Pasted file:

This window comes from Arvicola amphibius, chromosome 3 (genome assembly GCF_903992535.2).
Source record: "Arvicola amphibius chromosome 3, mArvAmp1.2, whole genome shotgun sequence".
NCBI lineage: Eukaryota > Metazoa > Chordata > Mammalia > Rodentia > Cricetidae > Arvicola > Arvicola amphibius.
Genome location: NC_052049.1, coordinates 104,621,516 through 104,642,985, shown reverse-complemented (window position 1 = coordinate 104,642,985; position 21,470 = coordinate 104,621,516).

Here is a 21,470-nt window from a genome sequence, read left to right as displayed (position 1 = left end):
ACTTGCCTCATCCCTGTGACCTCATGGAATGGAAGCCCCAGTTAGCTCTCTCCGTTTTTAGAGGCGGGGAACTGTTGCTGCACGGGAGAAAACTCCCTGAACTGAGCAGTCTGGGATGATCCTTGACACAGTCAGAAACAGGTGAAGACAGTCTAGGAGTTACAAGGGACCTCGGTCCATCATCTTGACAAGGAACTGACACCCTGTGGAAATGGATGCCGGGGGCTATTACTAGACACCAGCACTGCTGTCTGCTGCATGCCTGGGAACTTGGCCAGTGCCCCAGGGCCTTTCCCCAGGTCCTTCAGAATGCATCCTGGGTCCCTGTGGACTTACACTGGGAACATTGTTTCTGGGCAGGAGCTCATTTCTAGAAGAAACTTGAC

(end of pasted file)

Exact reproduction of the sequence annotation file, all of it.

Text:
This window comes from Arvicola amphibius, chromosome 3 (genome assembly GCF_903992535.2).
Source record: "Arvicola amphibius chromosome 3, mArvAmp1.2, whole genome shotgun sequence".
NCBI lineage: Eukaryota > Metazoa > Chordata > Mammalia > Rodentia > Cricetidae > Arvicola > Arvicola amphibius.
Genome location: NC_052049.1, coordinates 104,621,516 through 104,642,985, shown reverse-complemented (window position 1 = coordinate 104,642,985; position 21,470 = coordinate 104,621,516).

Here is a 21,470-nt window from a genome sequence, read left to right as displayed (position 1 = left end):
ACTTGCCTCATCCCTGTGACCTCATGGAATGGAAGCCCCAGTTAGCTCTCTCCGTTTTTAGAGGCGGGGAACTGTTGCTGCACGGGAGAAAACTCCCTGAACTGAGCAGTCTGGGATGATCCTTGACACAGTCAGAAACAGGTGAAGACAGTCTAGGAGTTACAAGGGACCTCGGTCCATCATCTTGACAAGGAACTGACACCCTGTGGAAATGGATGCCGGGGGCTATTACTAGACACCAGCACTGCTGTCTGCTGCATGCCTGGGAACTTGGCCAGTGCCCCAGGGCCTTTCCCCAGGTCCTTCAGAATGCATCCTGGGTCCCTGTGGACTTACACTGGGAACATTGTTTCTGGGCAGGAGCTCATTTCTAGAAGAAACTTGAC